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Posted on: December 21, 2020

City Council passes 2021 budget with increased focus on specific initiatives

On Friday, Dec. 18, the Savannah City Council passed a balanced 2021 budget that does not include any tax increases, fee increases, layoffs or furloughs.


The 2021 budget lists six policy priority areas:

  • Poverty, especially childhood poverty
  • Income inequality
  • Violent crimes, including homicides and gun offenses
  • Affordable housing
  • Blight eradication
  • Research, measurement and citizen engagement


The city will be working in 2021 to address these focus areas through new and existing programs and partnerships. The city will highlight these initiatives throughout the year.


Poverty, Especially Childhood Poverty

More than 30,000 people in Savannah, including 9,706 children, live in poverty. Several neighborhoods and census tracts have had high rates of poverty for generations. 


The city previously implemented a comprehensive anti-poverty initiative based on data and direct dialogue with families in poverty. Step Up Savannah and other programs have data and working programs, so the city can focus efforts toward helping the most at-risk families and children in the most-distressed, high-priority census tracts.


Income Inequality

Savannah has historically been a city of economic extremes – home to wealthy residents in high-income occupations and residents with very low incomes. The vibrant economy of our county and region often bypasses the city’s low-wage earners. More than 38 percent of the workforce residing in the city works in hospitality, retail, and health care sectors that persistently pay lower wages. 


Violent Crimes, including Homicides and Gun Offenses 

Over the past five years, the city has reduced overall “Part 1” crime, especially property crime. However, we continue to have many murders involving guns: 20 in 2019, 24 in 2018, 26 in 2017 and 39 in 2016.


The 2021 budget will structurally re-establish the Savannah Impact Program by utilizing a violence interruption concept that has proved helpful in other cities in reducing violent and often gang-related crime. The Savannah Impact Program addressed the 600 most at-risk offenders in the community through parole, adult probation and juvenile probation. The program required drug and alcohol treatment, behavioral training and Moral Reconation Therapy, GED classes, sexual behavior modification, mandatory home visits and some street-level violence intervention.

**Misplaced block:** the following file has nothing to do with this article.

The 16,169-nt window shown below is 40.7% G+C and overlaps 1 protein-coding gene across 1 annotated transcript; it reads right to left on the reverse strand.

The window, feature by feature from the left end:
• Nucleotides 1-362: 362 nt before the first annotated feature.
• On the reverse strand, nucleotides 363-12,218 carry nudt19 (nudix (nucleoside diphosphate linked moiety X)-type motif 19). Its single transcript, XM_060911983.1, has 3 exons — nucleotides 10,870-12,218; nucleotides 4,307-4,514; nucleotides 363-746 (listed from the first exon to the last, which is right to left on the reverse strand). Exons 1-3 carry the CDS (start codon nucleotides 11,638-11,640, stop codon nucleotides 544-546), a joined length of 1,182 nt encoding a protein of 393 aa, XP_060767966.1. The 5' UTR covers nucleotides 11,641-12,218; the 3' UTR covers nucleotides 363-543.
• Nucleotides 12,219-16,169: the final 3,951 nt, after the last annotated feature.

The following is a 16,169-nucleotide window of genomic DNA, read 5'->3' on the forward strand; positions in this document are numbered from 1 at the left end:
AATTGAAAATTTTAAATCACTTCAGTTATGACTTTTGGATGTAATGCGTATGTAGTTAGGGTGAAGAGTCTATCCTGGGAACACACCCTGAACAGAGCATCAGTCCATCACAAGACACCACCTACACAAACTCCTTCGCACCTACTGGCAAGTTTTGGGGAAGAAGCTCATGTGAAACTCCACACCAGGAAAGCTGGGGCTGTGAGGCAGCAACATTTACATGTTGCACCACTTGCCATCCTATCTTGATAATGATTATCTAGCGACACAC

Affordable Housing

The need for affordable housing in Savannah is far greater than the current supply. There are now 22,500 households in our community in need of quality, affordable housing. HUD defines affordable housing as housing that costs no more than 30 percent of gross household income. In Savannah, this means households making less than $41,093 annually – the median annual household income in Savannah – are cost-burdened when monthly rent exceeds about $1,000 or the purchase price of a home exceeds $135,360. Over the past 30 years, the rate of increase in housing costs has outpaced income growth by a 2-to-1 margin in Savannah. Today, 42 percent of our households are cost-burdened.


Over the past 20 years, the city has replaced several thousand aging, low-quality public, private, multifamily and single-family housing developments. City and private sector partnerships have created high-quality housing redevelopment and new housing and must continue to expand affordable housing availability. 


Blight Eradication

Savannah has blighted conditions in many of our neighborhoods. They often include litter, debris, derelict vehicles, vacant and dilapidated structures, substandard structures and criminality.


In 2019, the city documented every abandoned, blighted property in this historic city and discovered annually drain approximately $1,300 of public funds each. According to U.S. Census data, Savannah has about 4,286 vacant dwellings, likely blighted and abandoned, costing taxpayers millions of dollars annually.


In November 2019, voters approved the use of $10 million in special-purpose local-option sales tax (SPLOST) funds to acquire and redevelop at least 1,000 abandoned, blighted residential properties over the next 10 years. The goal is to effect meaningful change in neighborhoods long neglected or exploited by profit-driven investors.


Research, Measurement, and Engagement

Efficient and effective actions to address these inequities and unacceptable conditions depend upon knowledge, research, measurement and citizen engagement. The city must commit to the fact-based, best-practice measurement of outcomes and must engage with citizens. The city must respect citizen concerns and rights while protecting the common good. 


You can find additional details and information at savannahga.gov/budget.


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